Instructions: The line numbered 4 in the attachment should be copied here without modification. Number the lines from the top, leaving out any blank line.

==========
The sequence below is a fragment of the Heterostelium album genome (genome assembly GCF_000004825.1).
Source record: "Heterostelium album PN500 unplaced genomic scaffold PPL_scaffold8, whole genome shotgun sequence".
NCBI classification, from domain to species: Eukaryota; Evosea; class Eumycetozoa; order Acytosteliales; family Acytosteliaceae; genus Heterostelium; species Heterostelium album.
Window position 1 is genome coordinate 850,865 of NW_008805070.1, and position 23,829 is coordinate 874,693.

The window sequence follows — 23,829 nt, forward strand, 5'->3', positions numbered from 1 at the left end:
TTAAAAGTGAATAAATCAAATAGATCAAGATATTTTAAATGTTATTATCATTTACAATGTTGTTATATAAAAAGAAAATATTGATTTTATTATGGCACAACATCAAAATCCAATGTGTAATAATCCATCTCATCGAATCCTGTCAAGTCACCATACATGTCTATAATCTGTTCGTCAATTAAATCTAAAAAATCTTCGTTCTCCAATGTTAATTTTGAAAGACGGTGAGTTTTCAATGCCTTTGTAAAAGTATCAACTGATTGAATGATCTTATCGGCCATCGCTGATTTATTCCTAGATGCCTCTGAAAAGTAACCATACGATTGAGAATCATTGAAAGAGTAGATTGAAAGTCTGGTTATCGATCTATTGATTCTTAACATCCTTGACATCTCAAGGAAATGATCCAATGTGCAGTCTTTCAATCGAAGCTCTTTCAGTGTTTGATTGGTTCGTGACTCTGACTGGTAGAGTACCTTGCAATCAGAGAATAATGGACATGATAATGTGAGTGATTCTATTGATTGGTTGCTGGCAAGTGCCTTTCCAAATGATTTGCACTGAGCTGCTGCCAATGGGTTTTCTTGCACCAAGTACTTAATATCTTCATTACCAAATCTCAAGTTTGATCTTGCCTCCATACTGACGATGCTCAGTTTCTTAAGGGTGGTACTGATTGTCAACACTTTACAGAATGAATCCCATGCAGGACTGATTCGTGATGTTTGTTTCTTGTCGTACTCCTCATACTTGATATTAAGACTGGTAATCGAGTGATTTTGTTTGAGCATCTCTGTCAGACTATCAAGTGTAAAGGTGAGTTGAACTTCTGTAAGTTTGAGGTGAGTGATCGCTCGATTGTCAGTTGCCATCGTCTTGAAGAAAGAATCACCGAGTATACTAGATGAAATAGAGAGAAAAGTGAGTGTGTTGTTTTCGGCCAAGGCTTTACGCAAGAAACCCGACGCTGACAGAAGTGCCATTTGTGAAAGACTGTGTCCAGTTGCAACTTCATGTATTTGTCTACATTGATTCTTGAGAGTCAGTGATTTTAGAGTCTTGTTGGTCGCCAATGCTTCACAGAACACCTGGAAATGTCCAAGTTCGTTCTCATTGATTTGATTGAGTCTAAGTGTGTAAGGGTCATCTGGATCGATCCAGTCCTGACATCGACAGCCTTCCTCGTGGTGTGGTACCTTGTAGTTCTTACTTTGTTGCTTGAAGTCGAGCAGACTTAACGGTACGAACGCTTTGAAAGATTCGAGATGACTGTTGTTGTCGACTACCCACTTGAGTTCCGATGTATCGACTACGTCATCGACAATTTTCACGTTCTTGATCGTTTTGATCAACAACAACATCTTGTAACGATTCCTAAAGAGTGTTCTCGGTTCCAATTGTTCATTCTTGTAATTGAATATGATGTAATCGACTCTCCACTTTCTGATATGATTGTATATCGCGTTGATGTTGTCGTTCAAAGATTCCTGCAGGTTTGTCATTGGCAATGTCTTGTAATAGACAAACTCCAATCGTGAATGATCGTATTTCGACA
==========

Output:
Window position 1 is genome coordinate 850,865 of NW_008805070.1, and position 23,829 is coordinate 874,693.